Turkey, Indonesia and Argentina have all seen their currencies experience huge drops in recent months. Similarly, stocks in India, South Africa, Mexico and others have taken a hit.

Emerging markets across the board have been under pressure since the US Federal Reserve raised interest rates in June. Governments and companies had borrowed in dollars when interest rates were low and the dollar was weak. Now the dollar is strong and interest rates are rising. And research by economists Michael Bordo, Chris Meissner and David Stuckler has shown that countries with higher foreign currency debt are more likely to experience currency and debt crises, especially in countries with lower policy credibility.

Some fear a repeat of the 1997 Asian financial crisis when contagion spread from the Thai baht to other South-East Asian currencies, resulting in a large regional economic crisis. But contagion this time round is unlikely.

The 1997 Asian financial crisis has changed the way economists approach currency crises. Before, they mainly believed that a run on a currency would occur only when a country was running a balance of payment deficit and the central bank did not have sufficient reserves to defend the currency. Following the Asian crisis, current IMF chief economist Maurice Obstfeld was among the first economists to show that currency crises can be a self-fulfilling prophecy, as happened in 1997. If investors start to have a pessimistic outlook on emerging markets currencies, it can lead to runs on currencies with no unhealthy economic fundamental or no misguided government policies.

This is not what is happening now. Argentina shows weak fundamentals and the government is struggling to finance its budget for the upcoming years. Turkey’s central bank is under attack from its president, Recep Tayyip Erdoğan, and needs to prove its independence to investors. But these are isolated situations and it is unlikely we will see global contagion.

The Fed recently issued a note explaining that the global crisis risk associated with emerging market currencies. According to the note, the risk of contagion among emerging currencies is low as only a limited number of countries present a risk, and their importance relative to the global economy is small. They based their reasoning on a study by Harvard economist Laura Alfaro and colleagues that demonstrated that emerging markets after the global financial crisis are less at risk than the five Asian crisis countries before 1997.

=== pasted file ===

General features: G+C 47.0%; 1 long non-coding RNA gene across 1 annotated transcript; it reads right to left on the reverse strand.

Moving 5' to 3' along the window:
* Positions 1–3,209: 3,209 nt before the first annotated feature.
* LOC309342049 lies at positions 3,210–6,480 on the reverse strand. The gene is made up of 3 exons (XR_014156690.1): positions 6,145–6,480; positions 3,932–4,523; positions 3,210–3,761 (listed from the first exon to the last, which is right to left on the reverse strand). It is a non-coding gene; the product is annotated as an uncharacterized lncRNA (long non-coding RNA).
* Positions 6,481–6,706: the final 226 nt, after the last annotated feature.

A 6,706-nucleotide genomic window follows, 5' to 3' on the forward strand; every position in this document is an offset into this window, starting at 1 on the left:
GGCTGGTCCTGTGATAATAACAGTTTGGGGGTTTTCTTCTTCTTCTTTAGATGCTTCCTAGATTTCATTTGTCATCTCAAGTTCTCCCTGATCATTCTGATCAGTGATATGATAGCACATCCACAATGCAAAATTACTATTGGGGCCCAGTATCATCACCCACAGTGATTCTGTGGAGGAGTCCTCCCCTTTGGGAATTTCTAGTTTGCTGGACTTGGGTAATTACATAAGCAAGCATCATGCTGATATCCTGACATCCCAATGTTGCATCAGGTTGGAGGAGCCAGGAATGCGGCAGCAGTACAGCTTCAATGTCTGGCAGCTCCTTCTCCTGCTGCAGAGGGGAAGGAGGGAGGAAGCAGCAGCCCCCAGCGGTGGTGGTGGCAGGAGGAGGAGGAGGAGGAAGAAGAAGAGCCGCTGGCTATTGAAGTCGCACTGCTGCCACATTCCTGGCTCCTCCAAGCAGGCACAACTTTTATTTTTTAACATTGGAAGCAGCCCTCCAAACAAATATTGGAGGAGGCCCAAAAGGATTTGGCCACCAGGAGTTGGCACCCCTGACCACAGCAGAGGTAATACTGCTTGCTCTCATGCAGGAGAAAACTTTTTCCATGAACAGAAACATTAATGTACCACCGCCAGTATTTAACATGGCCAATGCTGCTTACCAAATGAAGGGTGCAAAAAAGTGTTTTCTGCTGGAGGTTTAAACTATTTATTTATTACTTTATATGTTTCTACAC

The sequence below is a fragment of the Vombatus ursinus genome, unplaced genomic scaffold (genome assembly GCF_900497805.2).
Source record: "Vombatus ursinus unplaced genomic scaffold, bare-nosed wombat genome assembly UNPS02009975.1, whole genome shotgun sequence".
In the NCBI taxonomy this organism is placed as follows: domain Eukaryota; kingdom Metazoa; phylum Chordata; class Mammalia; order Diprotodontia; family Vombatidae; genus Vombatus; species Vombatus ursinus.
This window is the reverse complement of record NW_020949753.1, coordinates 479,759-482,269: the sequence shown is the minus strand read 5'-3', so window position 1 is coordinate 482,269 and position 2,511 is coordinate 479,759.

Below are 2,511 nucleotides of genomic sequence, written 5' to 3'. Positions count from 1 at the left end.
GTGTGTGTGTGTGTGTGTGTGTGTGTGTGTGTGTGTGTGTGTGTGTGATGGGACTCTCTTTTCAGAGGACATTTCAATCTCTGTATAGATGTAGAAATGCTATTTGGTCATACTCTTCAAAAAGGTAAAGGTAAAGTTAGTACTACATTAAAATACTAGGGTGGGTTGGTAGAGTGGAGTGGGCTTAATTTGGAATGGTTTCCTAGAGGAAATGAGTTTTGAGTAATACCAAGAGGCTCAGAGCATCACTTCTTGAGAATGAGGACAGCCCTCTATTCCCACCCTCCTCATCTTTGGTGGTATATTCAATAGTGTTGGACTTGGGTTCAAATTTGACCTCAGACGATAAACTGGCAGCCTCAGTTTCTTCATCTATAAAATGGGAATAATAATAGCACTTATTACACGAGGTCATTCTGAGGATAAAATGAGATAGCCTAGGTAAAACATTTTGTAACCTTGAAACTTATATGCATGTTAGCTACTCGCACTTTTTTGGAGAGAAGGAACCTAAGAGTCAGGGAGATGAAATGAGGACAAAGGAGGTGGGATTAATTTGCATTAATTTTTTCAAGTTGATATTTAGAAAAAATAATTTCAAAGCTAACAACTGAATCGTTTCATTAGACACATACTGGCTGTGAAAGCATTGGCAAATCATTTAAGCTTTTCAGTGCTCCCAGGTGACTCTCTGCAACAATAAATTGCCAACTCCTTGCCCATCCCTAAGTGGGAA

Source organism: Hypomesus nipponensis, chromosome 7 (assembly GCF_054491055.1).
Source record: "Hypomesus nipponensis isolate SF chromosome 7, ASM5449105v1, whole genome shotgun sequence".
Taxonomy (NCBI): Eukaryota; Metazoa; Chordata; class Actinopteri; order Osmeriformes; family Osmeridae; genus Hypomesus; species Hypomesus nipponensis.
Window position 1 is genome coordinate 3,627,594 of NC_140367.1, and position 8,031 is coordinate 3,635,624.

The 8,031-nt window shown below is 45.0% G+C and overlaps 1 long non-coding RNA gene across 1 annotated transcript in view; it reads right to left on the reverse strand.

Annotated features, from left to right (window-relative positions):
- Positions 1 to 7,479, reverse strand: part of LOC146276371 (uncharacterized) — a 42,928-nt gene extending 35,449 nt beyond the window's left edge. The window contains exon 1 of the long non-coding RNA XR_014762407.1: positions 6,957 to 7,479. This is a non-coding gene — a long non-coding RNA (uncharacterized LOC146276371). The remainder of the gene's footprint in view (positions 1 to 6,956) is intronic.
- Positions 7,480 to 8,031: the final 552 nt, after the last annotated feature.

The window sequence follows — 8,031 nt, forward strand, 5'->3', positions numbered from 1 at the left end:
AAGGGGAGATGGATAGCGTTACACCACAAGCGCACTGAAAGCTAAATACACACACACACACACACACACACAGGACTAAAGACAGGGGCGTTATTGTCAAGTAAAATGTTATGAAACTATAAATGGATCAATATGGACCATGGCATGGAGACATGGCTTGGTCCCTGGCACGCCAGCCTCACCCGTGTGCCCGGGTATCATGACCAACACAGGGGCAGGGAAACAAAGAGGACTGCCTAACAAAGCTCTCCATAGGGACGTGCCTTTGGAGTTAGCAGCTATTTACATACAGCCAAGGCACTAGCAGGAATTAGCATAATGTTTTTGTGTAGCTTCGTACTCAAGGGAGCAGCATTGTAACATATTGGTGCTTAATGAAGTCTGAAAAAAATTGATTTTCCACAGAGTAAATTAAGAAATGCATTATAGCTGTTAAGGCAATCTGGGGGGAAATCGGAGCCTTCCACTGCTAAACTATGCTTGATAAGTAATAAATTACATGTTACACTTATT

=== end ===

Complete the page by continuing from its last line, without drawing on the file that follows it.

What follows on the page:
The Argentinian case is interesting, however, because the current government has been the poster child of orthodox economic policies. If the economy were to fall further, it would show that even by following most IMF recommendations, growth is not achievable. This would open the door to a more populist backlash or the return of Peronist opposition in the upcoming 2019 general election.

But all is not lost. The US$50 billion that the IMF offered Argentina is a significant amount compared to the size of the currency market in Argentina, which the Bank for International Settlements estimates to be roughly US$1 billion a day. This means that the central bank will have room for manoeuvre as long as Argentina’s president, Mauricio Macri, refrains from any missteps, such as when he announced his desire for help from the IMF via YouTube. The move reflected the president’s willingness to get his country on board to talk again to the IMF, an institution that is closely linked to the bankruptcy of the country in the early 2000s. But markets felt less reassured by his comments.

Turkey, meanwhile, has implemented measures to try to stop the fall in the lira and to make it more difficult for speculators to bet against or “short” the lira. This has had some effect without solving the crisis. The real issue remains whether the central bank will be able to remain independent of Erdoğan, as economist Barry Eichengreen recently argued. The Turkish president’s disdain for central bank independence shows how different Turkey’s situation is from Argentina’s.

It is too easy to lump together all emerging markets. But, although contagion is not yet on the agenda, this does not mean that all is fine. A recession in the US is overdue after over nine years since the last official recession, and this would have a more serious effect on the global economy by putting pressure on exports from emerging markets. This would be likely to lead to more currency crisis. But until then, contagion should be limited.

This article was originally published on The Conversation